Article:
Pfizer yesterday put a freeze on planned price increases for about three dozen drugs after President Donald Trump finger-wag tweeted Monday that it — and others — “should be ashamed” for “taking advantage of the poor” by raising prices “for no reason.” That decision — which followed an ensuing discussion between Trump, Health and Human Services Secretary Alex Azar and Pfizer CEO Ian Read — in turn earned the New York-based company a slap-on-the-back tweet from the president last evening.
“Trump campaigned in 2016 on lowering the price of prescription drugs. He made his first move toward that end in early May when he released a … blueprint during a speech in the Rose Garden of the White House,” NPR’s Giles Snyder reminds us.
“Pfizer, which hiked prices … on July 1, said it will give the administration more time to work on its plan to overhaul the pharmaceutical supply chain. The prices will revert to what they were before July 1 ‘as soon as technically possible,’ according to Pfizer. The new prices will remain in place until the end of the year or until Trump's plan goes into effect, whichever is sooner, the company said,” write CNN Money’s Danielle Wiener-Bronner and Tami Luhby.
“The president's plan to lower drug prices … seeks to increase competition among drug companies, have better government negotiations with pharmaceutical representatives, and to create incentives that would reduce patients’ costs,” explains Dennis Romero for NBC News. “Critics, however, say the Trump administration is ignoring obvious leverage, mainly the prospect of using Medicare and its customer base of roughly 60 million to negotiate directly with the big pharmaceutical firms.”
Pfizer’s rollback yesterday “is particularly striking because … Read has been one of the staunchest defenders of the pharmaceutical industry's right to take reasonable price increases,” observes Forbes’ Matthew Herper. “He likes to point to an economic analysis that shows that cholesterol drugs like Lipitor, which his company manufactured, generated $1.3 trillion in societal gains between 1987 and 2008 by preventing heart attacks and strokes, while costing only $305 billion in total.”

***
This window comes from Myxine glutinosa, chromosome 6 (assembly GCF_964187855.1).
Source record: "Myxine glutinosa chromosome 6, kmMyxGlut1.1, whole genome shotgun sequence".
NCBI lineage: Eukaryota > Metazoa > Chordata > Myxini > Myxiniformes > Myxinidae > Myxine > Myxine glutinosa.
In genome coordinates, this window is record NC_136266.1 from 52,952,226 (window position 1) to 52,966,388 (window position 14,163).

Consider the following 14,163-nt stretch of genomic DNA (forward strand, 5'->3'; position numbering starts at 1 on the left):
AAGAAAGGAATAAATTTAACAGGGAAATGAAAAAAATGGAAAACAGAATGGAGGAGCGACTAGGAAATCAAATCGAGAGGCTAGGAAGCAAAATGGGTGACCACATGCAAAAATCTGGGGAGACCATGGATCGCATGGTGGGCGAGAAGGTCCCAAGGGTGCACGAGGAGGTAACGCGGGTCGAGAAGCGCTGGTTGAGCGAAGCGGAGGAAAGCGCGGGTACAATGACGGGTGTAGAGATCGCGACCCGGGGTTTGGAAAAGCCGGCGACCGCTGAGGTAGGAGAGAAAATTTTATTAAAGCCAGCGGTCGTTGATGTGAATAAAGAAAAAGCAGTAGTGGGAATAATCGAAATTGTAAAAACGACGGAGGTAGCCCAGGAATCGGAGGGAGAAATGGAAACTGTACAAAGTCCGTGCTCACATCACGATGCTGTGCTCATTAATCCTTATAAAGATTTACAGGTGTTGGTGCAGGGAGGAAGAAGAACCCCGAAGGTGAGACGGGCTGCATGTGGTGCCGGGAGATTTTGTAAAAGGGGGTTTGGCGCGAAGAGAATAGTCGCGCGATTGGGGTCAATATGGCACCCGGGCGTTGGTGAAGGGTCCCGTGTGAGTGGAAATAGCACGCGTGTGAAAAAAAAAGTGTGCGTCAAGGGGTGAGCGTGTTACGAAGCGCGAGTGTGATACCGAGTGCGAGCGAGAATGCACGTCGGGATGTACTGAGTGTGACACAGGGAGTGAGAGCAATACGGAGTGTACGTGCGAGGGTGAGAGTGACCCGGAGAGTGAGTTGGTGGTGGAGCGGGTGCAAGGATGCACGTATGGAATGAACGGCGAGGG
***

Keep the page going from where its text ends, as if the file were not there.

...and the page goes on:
But Pfizer’s “move is likely to have a modest direct impact on its profits. Middlemen like drug wholesalers and pharmacy-benefit managers will feel a bigger effect. The medicines in question comprise only a small fraction of Pfizer’s total revenue, which reached nearly $13 billion in the first quarter. And any impact is likely to be temporary,” points out Charley Grant for the Wall Street Journal.
“The fact remains that a pharmaceutical giant and highly influential force in Washington is pausing planned price increases after pressure from the president. That’s rare in this industry, for which raising prices has become a major source of earnings growth,” Grant continues.
“David Mitchell, the founder of Patients for Affordable Drugs, a nonprofit advocacy group, applauded the move, but said it was just a start,” reports Robert Pear for the New York Times.
“President Trump took Pfizer to the woodshed, and that’s good,” Mitchell said. “There are other companies that have also increased prices in recent months that could also use a whupping. But one-off trips to the woodshed do not fix the systemic problems we have with drug prices.”
Pfizer, as we mentioned Monday, contributed $1 million to the Trump inauguration. It was the top patron of the festivities among nine other healthcare companies.
“Pfizer’s $1 million donation entitled it to four tickets to a ‘leadership luncheon’ with ‘select Cabinet appointees and House and Senate leadership,’ according to a solicitation brochure obtained and posted online by the Center for Public Integrity,” write Jay Hancock, Sydney Lupkin and Elizabeth Lucas for Kaiser Health News.
Pfizer executives no doubt feel more at home at leadership luncheons than in woodsheds.